equilibrium will be the outcome , not the Pareto optimal solution (not necessarily a Nash
equilibrium). As in our first five games, the Subgame perfect Nash equilibrium will never be the
Pareto outcome. So the question is: will the outcome be different if we use models (such as
reinforcement learning)that better describe human behavior? How reasonable is it? More
specifically, can the player learn to play the Pareto optimal solution that is not Nash equilibrium?
Our experiments show that the answer is positive.
Take a look at Table 1 for Prisoner’s dilemma patter1, if δis close to zero, the two players choose
to defect most of the time. The reason is that there is not much difference between the outcome of
mutual defection and mutual cooperation. The Pareto outcome does not provide enough incentive
for players to take risk inducing cooperation. To avoid being exploited and get zero payoff, they’d
better choose defection all the time. But as δis getting larger, there are more mutual
cooperations observed which suggests both players are trying to settle on the Pareto optimal
outcome. The last row in Table 1 shows an interesting scenario: The players want to induce the
other player’s cooperation so it can take advantage of that by defection because the temptation for
defection is really large when the other player is cooperating. That’s why we see many CDs and
DCs, but less mutual cooperation (CC). It becomes more illustrative comparing with the result for
prisoner’s dilemma pattern 2 in Table 2. In prisoner’s dilemma pattern 2, the players lose almost
nothing by trying to cooperate when δ is close to zero. The exploration helps players to reach the
much superior Pareto outcome (CC) and as we can see from Table 2, mutual cooperation happens
94% of time. Considering the scenario whenδis close to 3, first, there is not much incentive
to shift from Nash equilibrium (DD) to Pareto outcome (CC) since there is not much difference in
payoffs; second, the danger of being exploited by the other player and getting zero payoff is much
higher, finally the players learn to defect most of the time (98%)
Now let’s turn to different class of game. Game#47,game #48 and game#57 are asymmetric games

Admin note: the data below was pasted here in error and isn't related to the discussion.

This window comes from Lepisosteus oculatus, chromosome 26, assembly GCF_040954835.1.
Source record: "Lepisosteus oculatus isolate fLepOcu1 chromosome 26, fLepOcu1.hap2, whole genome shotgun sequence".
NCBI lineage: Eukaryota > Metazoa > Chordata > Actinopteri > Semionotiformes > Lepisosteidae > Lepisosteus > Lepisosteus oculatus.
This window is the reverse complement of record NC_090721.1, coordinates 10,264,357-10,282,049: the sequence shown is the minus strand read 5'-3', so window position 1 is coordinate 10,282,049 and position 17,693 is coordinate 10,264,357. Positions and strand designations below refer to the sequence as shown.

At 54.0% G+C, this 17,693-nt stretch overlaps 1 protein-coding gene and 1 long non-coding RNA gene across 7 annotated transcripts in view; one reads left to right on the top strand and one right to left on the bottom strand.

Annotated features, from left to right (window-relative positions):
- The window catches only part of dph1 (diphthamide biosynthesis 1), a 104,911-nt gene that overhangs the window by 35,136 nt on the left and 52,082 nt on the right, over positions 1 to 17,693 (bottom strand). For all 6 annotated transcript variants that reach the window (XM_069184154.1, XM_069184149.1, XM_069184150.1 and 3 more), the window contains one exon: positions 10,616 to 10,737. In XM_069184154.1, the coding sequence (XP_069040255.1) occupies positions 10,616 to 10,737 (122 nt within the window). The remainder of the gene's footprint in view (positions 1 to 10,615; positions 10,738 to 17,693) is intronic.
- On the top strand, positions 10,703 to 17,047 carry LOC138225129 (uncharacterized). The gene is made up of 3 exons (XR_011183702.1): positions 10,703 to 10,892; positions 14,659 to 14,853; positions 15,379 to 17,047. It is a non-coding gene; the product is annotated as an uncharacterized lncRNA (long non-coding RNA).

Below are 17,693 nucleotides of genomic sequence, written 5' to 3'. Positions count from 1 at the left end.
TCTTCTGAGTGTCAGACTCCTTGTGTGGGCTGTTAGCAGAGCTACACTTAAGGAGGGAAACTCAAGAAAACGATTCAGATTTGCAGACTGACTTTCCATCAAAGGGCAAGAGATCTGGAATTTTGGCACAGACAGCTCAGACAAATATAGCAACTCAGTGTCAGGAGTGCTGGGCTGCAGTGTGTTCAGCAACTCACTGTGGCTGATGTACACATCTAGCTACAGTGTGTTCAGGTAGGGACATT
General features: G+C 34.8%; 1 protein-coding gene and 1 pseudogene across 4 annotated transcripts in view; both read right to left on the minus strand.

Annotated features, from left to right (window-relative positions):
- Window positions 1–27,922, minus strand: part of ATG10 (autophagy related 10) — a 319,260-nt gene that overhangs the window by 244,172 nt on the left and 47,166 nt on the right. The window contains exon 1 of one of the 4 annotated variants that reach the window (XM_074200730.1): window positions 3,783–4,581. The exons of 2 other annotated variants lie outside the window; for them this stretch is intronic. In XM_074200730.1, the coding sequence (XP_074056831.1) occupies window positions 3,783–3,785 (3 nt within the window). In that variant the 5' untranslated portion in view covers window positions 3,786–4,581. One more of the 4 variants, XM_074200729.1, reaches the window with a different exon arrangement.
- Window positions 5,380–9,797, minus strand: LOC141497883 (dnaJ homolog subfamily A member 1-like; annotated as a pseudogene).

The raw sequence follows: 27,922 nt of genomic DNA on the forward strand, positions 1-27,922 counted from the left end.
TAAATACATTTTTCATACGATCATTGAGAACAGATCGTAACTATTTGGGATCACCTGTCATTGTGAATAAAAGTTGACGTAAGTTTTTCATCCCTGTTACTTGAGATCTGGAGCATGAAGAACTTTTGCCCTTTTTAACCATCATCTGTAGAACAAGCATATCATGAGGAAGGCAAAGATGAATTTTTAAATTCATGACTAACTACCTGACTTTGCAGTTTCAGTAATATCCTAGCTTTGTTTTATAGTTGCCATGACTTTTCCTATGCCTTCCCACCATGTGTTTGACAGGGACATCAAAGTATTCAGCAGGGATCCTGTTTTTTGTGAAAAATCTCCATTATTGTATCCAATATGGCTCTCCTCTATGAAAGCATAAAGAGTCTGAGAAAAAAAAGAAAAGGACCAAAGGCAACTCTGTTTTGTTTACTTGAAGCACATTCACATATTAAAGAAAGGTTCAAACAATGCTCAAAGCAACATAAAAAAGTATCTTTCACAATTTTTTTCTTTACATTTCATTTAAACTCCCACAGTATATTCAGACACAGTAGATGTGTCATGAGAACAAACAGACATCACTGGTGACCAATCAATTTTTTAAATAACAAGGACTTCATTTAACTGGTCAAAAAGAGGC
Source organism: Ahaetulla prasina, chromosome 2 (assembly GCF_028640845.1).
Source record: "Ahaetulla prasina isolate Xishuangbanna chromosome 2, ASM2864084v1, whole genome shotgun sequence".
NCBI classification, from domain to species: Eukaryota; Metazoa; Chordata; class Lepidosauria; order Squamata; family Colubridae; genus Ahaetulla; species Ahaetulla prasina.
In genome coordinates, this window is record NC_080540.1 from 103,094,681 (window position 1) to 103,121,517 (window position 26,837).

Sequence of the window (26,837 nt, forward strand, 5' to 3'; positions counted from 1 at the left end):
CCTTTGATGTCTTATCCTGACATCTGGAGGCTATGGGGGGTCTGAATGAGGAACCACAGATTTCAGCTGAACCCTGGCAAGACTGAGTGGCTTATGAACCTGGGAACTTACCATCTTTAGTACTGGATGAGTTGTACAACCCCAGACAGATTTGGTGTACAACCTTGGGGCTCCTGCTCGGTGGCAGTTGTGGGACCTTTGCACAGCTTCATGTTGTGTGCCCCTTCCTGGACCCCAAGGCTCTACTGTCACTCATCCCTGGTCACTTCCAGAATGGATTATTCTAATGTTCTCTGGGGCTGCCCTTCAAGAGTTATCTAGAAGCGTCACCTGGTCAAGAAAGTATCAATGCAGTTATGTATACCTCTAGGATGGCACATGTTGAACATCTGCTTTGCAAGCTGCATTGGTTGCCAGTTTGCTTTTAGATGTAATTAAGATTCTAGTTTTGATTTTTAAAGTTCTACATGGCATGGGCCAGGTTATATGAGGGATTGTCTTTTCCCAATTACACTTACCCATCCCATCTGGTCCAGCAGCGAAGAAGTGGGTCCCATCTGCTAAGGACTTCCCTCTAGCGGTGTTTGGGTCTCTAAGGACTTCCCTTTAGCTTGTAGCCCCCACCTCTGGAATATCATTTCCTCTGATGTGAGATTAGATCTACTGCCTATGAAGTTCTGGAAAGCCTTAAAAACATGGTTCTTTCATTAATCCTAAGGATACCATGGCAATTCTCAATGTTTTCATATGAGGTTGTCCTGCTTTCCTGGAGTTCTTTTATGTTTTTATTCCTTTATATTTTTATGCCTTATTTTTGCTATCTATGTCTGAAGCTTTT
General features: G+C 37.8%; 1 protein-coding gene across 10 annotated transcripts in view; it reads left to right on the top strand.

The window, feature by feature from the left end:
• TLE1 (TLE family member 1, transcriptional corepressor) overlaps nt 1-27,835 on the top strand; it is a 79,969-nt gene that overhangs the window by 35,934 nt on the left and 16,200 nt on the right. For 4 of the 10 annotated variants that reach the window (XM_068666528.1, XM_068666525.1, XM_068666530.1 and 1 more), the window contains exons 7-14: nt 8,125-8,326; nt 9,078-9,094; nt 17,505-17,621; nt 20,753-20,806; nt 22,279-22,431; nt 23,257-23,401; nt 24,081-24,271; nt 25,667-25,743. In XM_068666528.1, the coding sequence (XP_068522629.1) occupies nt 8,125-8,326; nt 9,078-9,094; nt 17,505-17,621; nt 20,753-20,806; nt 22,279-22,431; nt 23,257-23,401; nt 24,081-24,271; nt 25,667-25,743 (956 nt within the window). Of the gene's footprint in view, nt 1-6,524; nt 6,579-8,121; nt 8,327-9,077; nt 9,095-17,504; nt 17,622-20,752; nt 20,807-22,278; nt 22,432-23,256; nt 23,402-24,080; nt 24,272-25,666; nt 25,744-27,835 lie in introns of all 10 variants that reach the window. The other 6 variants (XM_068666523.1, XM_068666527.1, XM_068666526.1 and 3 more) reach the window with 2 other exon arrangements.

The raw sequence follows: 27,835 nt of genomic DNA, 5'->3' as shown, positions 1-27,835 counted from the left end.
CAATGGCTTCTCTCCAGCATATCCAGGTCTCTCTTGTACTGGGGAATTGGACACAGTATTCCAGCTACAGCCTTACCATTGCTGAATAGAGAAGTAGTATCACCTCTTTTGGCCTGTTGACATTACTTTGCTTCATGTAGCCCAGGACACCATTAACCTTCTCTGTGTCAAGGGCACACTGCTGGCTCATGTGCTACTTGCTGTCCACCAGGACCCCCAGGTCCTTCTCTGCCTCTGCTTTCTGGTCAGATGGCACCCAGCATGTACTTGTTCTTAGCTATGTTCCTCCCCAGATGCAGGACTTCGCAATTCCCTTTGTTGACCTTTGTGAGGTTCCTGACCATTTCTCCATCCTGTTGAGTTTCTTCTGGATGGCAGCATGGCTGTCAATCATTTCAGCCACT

and they have a common feature: The row player has a dominant strategy C because this strategy
always give higher payoff than the strategy D no matter what the other player’s action is. Thus a
fully rational player will never choose D. What will happen if players are enabled to explore and
learn? Table 3-5 tells us that it depends on the payoff. Ifδ is close to zero, the out come will be
Nash equilibrium (CC) almost 97% of the time since it doesn’t pay to induce other player to
achieve the Pareto optimal solution and more likely it will be ripped off by other player if doing
so. But as long as the incentive from Pareto is large enough, there will be considerable amount
time (above 94%) that Pareto outcomes (DD) being observed.
The Stag hunt problem is interesting because its Pareto optimal solution is also one of its Nash
equilibrium. But which one is more likely to be sustained remains challenging problem for
classical game theory. A mixed strategy (i.e., with some fixed probability to choose one of the pure
strategies) seems natural in this repeated game for classical game theory. Table 6 shows that the
outcomes of this repeated games with players with reinforcement learning model is much different
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6.
from the prediction of mixed strategy. Say, for example, when δ is equal to 1, the mixed strategy
for both players will be choosing action C with probability 1/3 and D with probability 2/3. We
should expect to see CC less than 33% of the time while Table 6 shows CC happens 88% of the
time. We also can see that when the Pareto outcome is far more superior to the other Nash
equilibrium, it is chosen almost 94% of the time.
The rest two games are coordination games and we are not only concerned about which Nash
equilibrium is to be selected, but also a further question: Is Nash equilibrium concept sufficient to
describe what happens in these games. The later concern arises as we observe different behaviors
in human experiment. Rapport et al. (1976) reported a majority of subjects quickly settled into an
alternating strategy, with the outcome changing back and forth between the two Nash equilibria
when playing the game of Chicken.
From Table 7 we can see these two Nash equilibrium in battle of sexes are equal likely to be the
outcome in most cases since the game is symmetric and these two outcomes are superior than
other two which give both player zero payoff. As in game of Chicken, Table 8 shows that if the
incentive for coordinating on the Nash equilibrium is too little (i.e., δ is close to zero), the